The girl stared at him then ventured a cautious, “Why…?”
The Ephesian man smiled, “There are no accidents in God’s plans. Always remember that. It was no coincidence that I was there the night your mother died. Just like it was no coincidence that I found your group that night the marauders attacked – or tried to. God puts people where they need to be when they need to be there. But as for why I wanted to find you, your mother loved you. I knew that by the way she talked about you before she knew I was there. I also knew that if she could have, she would have told you herself about what happened to her that night. But since she couldn’t, and I was the only other person who could, I set out to tell you. I just knew in my heart that I had to. I know that may not make much sense to you right now, but you’ll understand some day.”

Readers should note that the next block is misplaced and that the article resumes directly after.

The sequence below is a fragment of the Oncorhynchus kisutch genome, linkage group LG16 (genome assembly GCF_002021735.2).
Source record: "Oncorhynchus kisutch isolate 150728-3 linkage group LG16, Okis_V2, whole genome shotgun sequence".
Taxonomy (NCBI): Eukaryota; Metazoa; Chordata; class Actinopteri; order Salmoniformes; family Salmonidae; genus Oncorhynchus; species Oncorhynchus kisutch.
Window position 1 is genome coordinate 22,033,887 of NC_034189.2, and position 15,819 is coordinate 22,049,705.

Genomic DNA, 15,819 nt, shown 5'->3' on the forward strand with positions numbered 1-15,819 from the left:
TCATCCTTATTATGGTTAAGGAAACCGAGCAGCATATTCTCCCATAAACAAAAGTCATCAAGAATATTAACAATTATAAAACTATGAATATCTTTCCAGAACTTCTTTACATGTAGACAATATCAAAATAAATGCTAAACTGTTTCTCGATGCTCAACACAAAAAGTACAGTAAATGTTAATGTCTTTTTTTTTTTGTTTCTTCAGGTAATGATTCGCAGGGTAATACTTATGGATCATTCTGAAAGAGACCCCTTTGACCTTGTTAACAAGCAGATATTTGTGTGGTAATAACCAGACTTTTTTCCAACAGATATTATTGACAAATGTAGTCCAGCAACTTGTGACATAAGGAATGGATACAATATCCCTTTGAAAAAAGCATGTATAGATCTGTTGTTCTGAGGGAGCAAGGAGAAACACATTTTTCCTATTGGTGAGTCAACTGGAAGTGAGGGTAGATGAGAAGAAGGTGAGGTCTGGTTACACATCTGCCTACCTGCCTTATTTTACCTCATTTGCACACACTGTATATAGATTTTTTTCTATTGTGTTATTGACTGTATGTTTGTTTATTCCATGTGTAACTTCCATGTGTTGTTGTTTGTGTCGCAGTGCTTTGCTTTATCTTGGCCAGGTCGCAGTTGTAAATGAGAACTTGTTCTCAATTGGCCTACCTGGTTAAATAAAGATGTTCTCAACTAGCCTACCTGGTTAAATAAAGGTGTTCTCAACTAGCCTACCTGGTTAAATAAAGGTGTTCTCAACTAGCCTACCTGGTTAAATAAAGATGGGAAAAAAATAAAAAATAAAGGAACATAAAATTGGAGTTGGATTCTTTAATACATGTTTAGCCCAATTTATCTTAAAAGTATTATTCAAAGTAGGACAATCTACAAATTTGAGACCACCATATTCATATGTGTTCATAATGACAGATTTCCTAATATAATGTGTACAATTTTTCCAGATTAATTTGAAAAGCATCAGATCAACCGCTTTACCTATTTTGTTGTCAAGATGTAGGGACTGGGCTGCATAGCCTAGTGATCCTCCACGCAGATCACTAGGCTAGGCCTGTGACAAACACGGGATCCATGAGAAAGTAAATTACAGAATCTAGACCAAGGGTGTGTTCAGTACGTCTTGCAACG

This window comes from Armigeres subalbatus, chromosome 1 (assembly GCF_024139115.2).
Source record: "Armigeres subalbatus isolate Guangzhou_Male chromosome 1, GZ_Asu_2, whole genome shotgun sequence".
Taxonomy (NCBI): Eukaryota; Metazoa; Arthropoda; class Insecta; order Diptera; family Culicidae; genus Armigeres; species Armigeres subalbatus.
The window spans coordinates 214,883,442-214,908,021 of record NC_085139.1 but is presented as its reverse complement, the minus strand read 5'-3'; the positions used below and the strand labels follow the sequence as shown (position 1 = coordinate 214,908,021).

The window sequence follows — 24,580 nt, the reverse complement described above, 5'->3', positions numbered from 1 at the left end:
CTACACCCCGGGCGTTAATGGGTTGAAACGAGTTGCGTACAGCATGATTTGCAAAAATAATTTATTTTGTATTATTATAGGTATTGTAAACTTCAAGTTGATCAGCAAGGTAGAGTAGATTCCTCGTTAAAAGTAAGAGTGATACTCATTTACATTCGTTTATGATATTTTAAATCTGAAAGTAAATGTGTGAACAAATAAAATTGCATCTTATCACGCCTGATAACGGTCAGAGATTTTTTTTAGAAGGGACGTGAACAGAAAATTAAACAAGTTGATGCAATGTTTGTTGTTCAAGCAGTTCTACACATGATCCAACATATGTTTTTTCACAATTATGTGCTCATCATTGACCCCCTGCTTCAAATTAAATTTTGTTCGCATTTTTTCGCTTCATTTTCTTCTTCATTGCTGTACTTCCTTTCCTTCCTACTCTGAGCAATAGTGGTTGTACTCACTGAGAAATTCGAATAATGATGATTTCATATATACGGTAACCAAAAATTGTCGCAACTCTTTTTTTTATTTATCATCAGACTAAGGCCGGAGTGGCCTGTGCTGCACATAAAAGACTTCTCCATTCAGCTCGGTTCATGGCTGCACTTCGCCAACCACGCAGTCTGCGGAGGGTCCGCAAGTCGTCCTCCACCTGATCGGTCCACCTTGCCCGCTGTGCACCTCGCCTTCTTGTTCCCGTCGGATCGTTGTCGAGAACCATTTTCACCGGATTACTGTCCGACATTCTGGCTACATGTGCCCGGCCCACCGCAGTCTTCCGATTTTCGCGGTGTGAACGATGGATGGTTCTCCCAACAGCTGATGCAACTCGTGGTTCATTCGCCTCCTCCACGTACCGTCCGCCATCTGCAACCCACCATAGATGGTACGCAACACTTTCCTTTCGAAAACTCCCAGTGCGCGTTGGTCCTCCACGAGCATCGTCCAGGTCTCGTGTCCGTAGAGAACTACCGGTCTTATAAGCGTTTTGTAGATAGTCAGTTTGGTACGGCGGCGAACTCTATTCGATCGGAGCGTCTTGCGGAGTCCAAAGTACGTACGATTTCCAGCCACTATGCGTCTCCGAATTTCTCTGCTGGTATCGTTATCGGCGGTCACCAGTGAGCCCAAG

“You’re right… I don’t understand.” She thought for a moment then continued, “It took you years. You could have given up; you didn’t even know my name, where I was going, who I was with. You’re a very persistent person, Iskender.”
“I serve my Saviour. When He gives me something to do, I do it. The journey He took me on during those years of searching brought me to many places and through many trials. I wouldn’t trade it for anything.” He started to roll up his scroll. “I acquired this and several others on one of my many adventures.” He indicated the parchment. “They were a gift.”
“Would you teach me to read it?” she asked
“Of course.” He readily agreed.
“Malcus tried to teach me to read his language once, but I never could do it. I have a hard enough time speaking it, much less reading it, but I want to learn it now. Maybe, with God’s help, that will make the difference.”